In the deluge of news, even the most dedicated junkie can miss a few intriguing items now and then. Occasional Planet’s sidebar feature,
An exciting tennis match can cause a crowd to display its enthusiasm in a way that is almost cruel. The best fans may be those in the print media.
The television program “Father Knows Best” hit the airwaves in 1954 and was a staple of American viewing through 1960. Robert Young, who played
In the instant-news world of 140-character news feeds, what’s going to happen to long-form journalism? And when can you find the time to read
Recently, it’s become a sport to poke fun at Larry King. A talk show host who has interviewed more than 40,000 people on radio
Distressed that NBC’s Meet the Press has devolved into a platform for unchallenged, incorrect statements by politicians, two college students have launched a website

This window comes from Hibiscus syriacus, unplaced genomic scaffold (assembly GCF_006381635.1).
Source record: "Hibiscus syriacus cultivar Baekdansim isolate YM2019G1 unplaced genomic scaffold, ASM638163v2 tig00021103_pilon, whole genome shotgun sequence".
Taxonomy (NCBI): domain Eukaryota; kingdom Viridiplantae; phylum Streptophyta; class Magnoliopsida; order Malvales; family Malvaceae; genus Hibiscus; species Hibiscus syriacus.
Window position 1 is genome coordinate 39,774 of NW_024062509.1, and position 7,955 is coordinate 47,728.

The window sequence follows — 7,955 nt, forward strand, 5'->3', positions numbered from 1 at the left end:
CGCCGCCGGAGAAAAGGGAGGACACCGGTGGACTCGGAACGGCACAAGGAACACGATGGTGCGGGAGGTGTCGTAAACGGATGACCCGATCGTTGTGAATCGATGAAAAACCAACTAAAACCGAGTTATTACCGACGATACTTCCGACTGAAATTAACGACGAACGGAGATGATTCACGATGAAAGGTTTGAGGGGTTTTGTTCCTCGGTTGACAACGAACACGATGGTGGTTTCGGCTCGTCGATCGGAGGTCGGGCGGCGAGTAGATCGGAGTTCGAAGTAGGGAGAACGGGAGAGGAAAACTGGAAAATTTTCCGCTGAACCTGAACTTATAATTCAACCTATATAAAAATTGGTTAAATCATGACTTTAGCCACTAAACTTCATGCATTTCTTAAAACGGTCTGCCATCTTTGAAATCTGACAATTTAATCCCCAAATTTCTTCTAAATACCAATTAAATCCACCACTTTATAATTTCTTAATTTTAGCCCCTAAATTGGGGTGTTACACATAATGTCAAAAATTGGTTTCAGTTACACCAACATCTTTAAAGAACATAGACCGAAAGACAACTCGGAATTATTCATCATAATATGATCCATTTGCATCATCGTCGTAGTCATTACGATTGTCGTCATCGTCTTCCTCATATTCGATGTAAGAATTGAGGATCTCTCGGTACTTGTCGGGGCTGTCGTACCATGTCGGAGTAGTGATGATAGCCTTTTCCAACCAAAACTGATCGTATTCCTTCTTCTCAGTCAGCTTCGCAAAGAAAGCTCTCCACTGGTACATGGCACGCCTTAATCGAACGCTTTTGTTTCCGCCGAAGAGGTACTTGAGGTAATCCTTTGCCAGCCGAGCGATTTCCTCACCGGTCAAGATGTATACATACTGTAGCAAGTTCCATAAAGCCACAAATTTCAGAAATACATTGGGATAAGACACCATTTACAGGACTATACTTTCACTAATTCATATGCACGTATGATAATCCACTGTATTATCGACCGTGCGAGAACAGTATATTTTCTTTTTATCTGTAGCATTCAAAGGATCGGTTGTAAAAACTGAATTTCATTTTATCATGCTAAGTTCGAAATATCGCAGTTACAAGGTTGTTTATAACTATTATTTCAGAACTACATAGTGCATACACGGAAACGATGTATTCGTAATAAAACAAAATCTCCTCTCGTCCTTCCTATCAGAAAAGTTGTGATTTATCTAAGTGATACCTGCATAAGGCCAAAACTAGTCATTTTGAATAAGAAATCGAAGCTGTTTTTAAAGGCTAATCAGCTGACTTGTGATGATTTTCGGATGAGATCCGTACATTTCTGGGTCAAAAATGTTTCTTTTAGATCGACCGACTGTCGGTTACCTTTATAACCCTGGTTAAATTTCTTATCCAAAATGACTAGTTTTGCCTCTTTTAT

Watching the expansive media coverage of the right-wing Tea Partiers’ meeting in February, I’m wondering if a similar, lefty meeting would receive equal attention.
One of my favorite progressive authors, Naomi Klein, posted a much-needed correction of a recent piece by Wall Street Journal’s Bret Stephens, titled “How
Who controls what you view on TV as you stair-climb, ellipiticize, pump, lift and stretch? In many gyms, the TV is permanently set on
A story is usually real until the media gives it a tag line; then things begin to deteriorate. Dr. Gupta’s piece came after the tag lines had been written and the melodramatic music was playing. But it cut through the chafe and showed us what real broadcast journalism and real engagement in a story can be. I only wish more people had seen it.